Driver Instruction and Education


Currently there are 125 million cars on the road in the U.S. Not surprisingly every five seconds a car crash occurs and every 12 minutes someone dies from car crash-related injuries. Rather than accept these figures the U.S. government attempts to improve upon them with a vigorous campaign to heighten awareness by stressing the importance of driver instruction and education.

The National Highway Traffic Safety Administration (NHTSA) leads the government's educational charge. Through this department's efforts 46 states and the District of Columbia now implement a three-stage graduated driver license (GDL) system for educating teen drivers.

Based on NHTSA studies showing that traffic accidents are the leading cause of death for teenagers in America, each state now mandates specific learners permit requirements with an emphasis on driver responsibility. Many states now require learners permit candidates to be of a certain age, provide parental or guardian consent and have proof of driver education.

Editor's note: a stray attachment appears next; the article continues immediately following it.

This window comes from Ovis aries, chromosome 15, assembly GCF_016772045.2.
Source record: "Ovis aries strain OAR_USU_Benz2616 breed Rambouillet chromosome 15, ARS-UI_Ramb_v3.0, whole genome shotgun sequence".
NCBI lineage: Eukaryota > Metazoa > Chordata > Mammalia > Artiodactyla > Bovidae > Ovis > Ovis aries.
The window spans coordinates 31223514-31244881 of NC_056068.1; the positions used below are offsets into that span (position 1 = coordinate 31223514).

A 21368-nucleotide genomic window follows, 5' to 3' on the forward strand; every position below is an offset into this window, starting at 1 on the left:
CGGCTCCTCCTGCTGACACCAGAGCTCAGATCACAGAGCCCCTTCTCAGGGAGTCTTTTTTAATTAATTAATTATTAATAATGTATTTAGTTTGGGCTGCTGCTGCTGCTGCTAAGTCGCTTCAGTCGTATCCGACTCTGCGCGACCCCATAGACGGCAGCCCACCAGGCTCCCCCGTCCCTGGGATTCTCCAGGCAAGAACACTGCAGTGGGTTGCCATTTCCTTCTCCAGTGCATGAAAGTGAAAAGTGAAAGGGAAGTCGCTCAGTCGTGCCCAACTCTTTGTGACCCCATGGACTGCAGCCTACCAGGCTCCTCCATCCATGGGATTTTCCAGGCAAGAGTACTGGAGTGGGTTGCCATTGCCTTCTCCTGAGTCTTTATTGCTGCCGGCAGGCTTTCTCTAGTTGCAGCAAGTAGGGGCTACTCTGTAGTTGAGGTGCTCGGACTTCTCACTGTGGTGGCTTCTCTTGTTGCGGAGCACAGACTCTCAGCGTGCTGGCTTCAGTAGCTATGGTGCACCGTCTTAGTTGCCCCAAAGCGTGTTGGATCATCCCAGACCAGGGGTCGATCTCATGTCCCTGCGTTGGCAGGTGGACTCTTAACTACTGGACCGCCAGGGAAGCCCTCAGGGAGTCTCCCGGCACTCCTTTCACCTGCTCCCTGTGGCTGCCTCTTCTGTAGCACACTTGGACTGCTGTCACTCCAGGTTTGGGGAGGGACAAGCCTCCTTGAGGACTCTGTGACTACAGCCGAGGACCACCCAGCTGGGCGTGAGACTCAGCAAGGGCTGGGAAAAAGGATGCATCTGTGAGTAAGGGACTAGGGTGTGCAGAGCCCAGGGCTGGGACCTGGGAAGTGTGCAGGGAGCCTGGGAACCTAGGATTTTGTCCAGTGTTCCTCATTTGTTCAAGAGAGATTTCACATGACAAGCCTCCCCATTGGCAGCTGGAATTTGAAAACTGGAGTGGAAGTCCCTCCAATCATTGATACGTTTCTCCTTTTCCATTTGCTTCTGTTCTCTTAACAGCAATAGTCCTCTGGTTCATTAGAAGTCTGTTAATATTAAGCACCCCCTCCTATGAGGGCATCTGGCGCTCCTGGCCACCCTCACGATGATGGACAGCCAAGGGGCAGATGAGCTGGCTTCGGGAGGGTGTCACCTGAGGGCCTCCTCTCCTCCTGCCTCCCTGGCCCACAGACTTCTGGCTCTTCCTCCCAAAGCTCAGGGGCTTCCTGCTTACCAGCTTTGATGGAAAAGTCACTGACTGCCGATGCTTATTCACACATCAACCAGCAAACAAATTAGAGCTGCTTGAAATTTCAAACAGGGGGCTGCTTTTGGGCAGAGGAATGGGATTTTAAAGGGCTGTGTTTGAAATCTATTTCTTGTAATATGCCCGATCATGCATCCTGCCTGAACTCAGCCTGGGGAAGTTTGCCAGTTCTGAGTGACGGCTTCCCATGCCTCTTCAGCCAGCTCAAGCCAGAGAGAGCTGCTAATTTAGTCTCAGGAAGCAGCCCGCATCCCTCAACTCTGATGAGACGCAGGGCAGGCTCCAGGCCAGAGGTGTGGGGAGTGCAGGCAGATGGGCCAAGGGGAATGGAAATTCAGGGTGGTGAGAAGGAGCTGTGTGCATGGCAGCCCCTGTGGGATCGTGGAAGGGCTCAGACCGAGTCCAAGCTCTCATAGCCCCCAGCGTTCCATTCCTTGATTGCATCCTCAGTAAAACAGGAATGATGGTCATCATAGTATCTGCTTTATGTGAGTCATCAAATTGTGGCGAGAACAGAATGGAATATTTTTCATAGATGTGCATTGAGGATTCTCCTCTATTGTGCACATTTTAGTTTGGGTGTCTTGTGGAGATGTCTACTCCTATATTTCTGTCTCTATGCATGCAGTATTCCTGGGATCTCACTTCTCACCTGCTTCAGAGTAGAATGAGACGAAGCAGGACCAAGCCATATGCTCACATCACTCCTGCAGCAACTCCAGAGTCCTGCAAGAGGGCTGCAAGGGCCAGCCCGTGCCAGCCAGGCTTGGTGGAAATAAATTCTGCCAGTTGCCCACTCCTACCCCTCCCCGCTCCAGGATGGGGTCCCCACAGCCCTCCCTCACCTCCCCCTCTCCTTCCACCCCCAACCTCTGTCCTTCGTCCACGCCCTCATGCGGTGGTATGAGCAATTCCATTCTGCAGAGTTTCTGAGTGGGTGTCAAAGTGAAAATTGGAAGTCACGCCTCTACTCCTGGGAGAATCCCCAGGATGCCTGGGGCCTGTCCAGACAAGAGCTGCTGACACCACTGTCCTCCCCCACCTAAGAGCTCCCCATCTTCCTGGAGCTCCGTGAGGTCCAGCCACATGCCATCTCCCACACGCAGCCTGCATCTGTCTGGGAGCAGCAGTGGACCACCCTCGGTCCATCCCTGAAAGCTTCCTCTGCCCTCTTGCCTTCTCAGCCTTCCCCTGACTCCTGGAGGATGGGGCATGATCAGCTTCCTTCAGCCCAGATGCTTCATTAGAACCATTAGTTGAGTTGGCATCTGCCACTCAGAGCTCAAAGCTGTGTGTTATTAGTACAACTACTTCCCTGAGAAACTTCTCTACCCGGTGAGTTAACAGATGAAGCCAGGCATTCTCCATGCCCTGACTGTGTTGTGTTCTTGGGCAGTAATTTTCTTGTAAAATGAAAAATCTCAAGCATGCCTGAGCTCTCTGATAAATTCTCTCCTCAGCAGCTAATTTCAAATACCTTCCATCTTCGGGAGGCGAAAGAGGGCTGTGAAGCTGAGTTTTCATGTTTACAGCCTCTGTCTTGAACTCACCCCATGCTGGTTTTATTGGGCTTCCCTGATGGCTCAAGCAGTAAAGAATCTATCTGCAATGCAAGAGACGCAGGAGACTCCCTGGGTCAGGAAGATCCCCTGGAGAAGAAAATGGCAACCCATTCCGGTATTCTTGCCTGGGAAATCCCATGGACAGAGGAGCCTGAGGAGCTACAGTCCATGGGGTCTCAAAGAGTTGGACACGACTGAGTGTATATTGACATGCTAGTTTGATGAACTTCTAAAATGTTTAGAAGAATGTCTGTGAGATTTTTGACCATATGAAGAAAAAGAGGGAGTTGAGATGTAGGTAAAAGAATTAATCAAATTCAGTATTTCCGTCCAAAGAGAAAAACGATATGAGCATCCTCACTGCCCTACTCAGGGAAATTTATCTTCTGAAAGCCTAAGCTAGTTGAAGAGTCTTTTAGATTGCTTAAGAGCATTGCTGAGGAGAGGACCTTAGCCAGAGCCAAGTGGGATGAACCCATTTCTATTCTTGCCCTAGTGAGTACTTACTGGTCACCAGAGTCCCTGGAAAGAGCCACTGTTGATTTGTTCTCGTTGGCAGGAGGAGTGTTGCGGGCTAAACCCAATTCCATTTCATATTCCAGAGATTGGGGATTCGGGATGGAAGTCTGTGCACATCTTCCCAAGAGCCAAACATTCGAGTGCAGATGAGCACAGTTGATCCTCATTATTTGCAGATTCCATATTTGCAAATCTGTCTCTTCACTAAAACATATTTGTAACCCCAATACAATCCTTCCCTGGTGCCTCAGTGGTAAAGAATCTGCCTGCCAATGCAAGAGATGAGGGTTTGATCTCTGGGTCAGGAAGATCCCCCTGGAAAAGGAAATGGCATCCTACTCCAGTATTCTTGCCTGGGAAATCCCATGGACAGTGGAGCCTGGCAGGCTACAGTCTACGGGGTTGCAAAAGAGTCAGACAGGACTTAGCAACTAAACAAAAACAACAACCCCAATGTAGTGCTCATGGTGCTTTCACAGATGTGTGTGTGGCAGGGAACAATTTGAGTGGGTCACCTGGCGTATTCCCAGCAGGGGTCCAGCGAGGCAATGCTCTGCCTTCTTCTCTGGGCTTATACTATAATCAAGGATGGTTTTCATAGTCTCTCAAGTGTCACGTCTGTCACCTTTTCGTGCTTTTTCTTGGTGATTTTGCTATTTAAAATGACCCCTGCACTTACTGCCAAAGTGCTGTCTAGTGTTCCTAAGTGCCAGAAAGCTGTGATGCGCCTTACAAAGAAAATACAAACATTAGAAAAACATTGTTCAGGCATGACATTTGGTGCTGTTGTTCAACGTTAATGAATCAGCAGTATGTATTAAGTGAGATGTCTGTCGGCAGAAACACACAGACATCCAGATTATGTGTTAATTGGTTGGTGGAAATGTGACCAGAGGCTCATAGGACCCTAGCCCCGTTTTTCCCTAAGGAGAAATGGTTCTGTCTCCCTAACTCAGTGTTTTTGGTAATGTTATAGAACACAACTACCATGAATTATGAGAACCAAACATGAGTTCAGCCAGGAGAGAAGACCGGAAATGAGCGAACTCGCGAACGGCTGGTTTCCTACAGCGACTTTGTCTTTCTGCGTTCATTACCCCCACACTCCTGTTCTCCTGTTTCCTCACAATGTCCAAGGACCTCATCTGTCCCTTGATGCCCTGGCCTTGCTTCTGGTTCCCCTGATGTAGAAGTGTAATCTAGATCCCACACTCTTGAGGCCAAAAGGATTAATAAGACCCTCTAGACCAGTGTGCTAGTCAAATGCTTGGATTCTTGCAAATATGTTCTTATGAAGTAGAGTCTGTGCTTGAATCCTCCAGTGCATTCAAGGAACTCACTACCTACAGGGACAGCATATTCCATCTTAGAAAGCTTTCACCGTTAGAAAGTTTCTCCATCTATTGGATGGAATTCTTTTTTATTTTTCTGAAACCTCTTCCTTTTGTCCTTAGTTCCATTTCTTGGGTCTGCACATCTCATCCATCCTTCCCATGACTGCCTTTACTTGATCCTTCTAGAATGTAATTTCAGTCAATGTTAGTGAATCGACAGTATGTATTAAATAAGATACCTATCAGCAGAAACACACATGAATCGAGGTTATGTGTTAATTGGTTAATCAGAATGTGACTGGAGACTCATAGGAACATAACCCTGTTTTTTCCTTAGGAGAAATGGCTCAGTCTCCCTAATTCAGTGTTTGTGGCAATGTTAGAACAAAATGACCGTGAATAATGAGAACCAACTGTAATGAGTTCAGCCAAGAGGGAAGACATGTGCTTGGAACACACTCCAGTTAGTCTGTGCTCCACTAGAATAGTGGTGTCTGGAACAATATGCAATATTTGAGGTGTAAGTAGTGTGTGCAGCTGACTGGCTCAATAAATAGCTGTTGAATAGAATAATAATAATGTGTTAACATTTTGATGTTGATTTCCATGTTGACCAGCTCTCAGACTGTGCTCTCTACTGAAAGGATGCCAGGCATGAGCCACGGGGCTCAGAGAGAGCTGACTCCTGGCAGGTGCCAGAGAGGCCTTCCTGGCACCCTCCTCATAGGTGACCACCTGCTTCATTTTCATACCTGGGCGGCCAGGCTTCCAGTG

These NHTSA studies are also used for developing content for state driver manuals, which serve as the blueprints for permit tests and even practice permit tests. The importance of these exams is not the grade, but in their ability to teach beginner drivers basic road rules, the bedrock of safe driving practices.

The influence of the NHTSA also carries over to driver ed. The National Driver Education Standard Project, a branch of the NHTSA, has developed a national curriculum in which all driver ed programs are now based. Thanks to its work, all state-sanctioned driver education courses now have a set number of hours in which students must spend behind the wheel, observing and in classroom training.

State Drivers license testing has become more thorough due to NHTSA findings on driver safety. No longer are road tests based on parallel parking and stopping at stop signs. Now driver test examinations also take into account safe driving techniques like following distances, acceleration and lane selection and positioning.

The NHTSA also focuses on improving the safety of motorcyclists through a three-pronged program that focuses on preventing crashes, reducing crash-related injuries, and limiting the serious nature of injuries through better emergency medical response.

And under the guidance of the Federal Motor Carrier Safety Administration (FMCSA) CDL training programs now have stricter standards for issuing commercial licenses. In addition, the FMSCA also sponsors numerous CDL programs Brake Safety, Cargo Securement, Speed Management with the intent of improving highway safety for all drivers.

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Driver Instruction And Education Information From the Government

Driver Instruction And Education - NHTSA

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